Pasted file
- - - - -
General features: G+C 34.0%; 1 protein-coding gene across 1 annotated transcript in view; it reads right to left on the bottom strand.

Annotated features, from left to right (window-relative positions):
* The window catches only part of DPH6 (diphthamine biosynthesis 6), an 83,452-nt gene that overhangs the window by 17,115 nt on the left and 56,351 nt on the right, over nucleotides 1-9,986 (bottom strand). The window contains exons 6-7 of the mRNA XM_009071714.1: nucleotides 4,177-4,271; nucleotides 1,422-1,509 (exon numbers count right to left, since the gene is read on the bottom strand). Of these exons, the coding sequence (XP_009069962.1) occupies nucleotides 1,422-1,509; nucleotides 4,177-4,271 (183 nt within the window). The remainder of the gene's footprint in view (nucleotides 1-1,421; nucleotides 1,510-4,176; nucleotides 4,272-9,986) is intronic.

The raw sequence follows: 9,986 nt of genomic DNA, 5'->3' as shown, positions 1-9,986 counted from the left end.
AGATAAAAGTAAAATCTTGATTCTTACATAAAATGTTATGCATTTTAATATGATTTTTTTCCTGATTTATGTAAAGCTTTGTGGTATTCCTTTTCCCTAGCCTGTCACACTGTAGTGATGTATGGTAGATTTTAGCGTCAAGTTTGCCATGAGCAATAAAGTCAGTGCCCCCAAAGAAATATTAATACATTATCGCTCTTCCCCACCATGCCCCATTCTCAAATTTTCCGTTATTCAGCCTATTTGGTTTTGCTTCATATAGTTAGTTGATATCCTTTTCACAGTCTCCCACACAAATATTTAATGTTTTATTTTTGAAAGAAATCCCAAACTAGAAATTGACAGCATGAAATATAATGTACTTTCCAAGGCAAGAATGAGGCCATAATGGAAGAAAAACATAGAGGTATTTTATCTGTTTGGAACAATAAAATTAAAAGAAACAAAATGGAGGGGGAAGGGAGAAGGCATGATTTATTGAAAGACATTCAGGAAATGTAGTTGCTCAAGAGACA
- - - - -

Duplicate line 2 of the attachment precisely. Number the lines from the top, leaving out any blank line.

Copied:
Annotated features, from left to right (window-relative positions):